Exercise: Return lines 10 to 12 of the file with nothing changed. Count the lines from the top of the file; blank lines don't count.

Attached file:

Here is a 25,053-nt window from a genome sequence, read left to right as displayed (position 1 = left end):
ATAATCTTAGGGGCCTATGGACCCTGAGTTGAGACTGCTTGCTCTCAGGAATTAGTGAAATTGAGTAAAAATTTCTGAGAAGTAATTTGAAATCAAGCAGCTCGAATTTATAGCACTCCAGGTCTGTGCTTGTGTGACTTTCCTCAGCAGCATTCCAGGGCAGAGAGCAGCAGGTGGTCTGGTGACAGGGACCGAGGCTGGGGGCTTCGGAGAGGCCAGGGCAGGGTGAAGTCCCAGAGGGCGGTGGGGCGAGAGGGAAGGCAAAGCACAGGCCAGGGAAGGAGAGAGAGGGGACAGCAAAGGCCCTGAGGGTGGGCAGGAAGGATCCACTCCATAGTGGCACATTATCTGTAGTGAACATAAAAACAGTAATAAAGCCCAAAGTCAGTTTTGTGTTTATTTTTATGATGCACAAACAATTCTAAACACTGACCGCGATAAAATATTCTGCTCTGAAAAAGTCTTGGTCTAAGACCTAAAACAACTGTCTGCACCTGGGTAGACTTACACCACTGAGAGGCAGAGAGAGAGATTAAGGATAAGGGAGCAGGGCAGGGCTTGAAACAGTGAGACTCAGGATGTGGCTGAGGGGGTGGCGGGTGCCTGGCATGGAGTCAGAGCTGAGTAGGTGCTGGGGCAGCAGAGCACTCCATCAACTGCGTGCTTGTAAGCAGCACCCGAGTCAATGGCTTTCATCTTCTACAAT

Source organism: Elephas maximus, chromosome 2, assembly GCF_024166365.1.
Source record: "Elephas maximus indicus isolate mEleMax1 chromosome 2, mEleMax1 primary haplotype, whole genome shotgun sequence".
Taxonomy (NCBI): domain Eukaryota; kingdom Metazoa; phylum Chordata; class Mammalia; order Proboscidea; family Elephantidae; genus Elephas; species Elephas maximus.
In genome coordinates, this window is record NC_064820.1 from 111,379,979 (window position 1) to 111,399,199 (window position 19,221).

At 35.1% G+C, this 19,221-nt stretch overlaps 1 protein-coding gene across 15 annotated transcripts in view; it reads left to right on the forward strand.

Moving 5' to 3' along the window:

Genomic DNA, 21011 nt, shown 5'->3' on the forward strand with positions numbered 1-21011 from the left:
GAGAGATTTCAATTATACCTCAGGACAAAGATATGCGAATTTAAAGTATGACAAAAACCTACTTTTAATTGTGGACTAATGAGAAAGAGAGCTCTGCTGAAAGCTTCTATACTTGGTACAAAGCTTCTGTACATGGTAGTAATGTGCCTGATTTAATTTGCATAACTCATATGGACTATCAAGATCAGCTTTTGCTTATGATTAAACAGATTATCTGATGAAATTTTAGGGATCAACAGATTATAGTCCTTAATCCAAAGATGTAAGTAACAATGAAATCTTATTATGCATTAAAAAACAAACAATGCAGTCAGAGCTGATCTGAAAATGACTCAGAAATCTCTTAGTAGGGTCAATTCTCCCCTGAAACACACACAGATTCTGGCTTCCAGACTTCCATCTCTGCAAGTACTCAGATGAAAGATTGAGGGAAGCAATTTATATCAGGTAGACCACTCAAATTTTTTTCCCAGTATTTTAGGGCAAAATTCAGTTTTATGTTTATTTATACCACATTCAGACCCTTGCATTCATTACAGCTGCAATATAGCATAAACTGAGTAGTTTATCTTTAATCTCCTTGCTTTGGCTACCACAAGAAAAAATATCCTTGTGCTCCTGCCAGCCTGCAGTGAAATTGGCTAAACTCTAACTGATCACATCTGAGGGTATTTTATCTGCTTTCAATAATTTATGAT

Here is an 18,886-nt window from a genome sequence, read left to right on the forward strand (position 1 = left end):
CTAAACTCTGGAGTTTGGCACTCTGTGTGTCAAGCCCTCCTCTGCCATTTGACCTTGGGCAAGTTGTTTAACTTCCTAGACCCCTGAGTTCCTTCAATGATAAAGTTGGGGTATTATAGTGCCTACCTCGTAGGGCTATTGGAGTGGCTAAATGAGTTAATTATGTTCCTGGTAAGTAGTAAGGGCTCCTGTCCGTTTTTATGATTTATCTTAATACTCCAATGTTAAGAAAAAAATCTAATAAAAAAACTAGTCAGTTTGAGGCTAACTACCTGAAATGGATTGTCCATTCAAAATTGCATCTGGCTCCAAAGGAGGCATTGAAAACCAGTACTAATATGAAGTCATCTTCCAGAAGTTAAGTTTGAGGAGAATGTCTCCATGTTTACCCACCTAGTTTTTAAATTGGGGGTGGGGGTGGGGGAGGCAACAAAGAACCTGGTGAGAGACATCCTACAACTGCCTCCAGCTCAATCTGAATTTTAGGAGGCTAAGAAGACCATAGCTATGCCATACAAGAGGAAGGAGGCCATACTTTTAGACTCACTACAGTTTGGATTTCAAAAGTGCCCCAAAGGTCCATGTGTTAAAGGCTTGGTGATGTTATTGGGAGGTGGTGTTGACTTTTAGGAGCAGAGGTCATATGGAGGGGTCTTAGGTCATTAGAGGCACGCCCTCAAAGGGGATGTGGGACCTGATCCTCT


GAGAGATTTCAATTATACCTCAGGACAAAGATATGCGAATTTAAAGTATGACAAAAACCTACTTTTAATTGTGGACTAATGAGAAAGAGAGCTCTGCTGAAAGCTTCTATACTTGGTACAAAGCTTCTGTACATGGTAGTAATGTGCCTGATTTAATTTGCATAACTCATATGGACTATCAAGATCAGCTTTTGCTTATGATTAAACAGATTATCTGATGAAATTTTAGGGATCAACAGATTATAGTCCTTAATCCAAAGATGTAAGTAACAATGAAATCTTATTATGCATTAAAAAACAAACAATGCAGTCAGAGCTGATCTGAAAATGACTCAGAAATCTCTTAGTAGGGTCAATTCTCCCCTGAAACACACACAGATTCTGGCTTCCAGACTTCCATCTCTGCAAGTACTCAGATGAAAGATTGAGGGAAGCAATTTATATCAGGTAGACCACTCAAATTTTTTTCCCAGTATTTTAGGGCAAAATTCAGTTTTATGTTTATTTATACCACATTCAGACCCTTGCATTCATTACAGCTGCAATATAGCATAAACTGAGTAGTTTATCTTTAATCTCCTTGCTTTGGCTACCACAAGAAAAAATATCCTTGTGCTCCTGCCAGCCTGCAGTGAAATTGGCTAAACTCTAACTGATCACATCTGAGGGTATTTTATCTGCTTTCAATAATTTATGAT

Here is an 18,886-nt window from a genome sequence, read left to right on the forward strand (position 1 = left end):
CTAAACTCTGGAGTTTGGCACTCTGTGTGTCAAGCCCTCCTCTGCCATTTGACCTTGGGCAAGTTGTTTAACTTCCTAGACCCCTGAGTTCCTTCAATGATAAAGTTGGGGTATTATAGTGCCTACCTCGTAGGGCTATTGGAGTGGCTAAATGAGTTAATTATGTTCCTGGTAAGTAGTAAGGGCTCCTGTCCGTTTTTATGATTTATCTTAATACTCCAATGTTAAGAAAAAAATCTAATAAAAAAACTAGTCAGTTTGAGGCTAACTACCTGAAATGGATTGTCCATTCAAAATTGCATCTGGCTCCAAAGGAGGCATTGAAAACCAGTACTAATATGAAGTCATCTTCCAGAAGTTAAGTTTGAGGAGAATGTCTCCATGTTTACCCACCTAGTTTTTAAATTGGGGGTGGGGGTGGGGGAGGCAACAAAGAACCTGGTGAGAGACATCCTACAACTGCCTCCAGCTCAATCTGAATTTTAGGAGGCTAAGAAGACCATAGCTATGCCATACAAGAGGAAGGAGGCCATACTTTTAGACTCACTACAGTTTGGATTTCAAAAGTGCCCCAAAGGTCCATGTGTTAAAGGCTTGGTGATGTTATTGGGAGGTGGTGTTGACTTTTAGGAGCAGAGGTCATATGGAGGGGTCTTAGGTCATTAGAGGCACGCCCTCAAAGGGGATGTGGGACCTGATCCTCT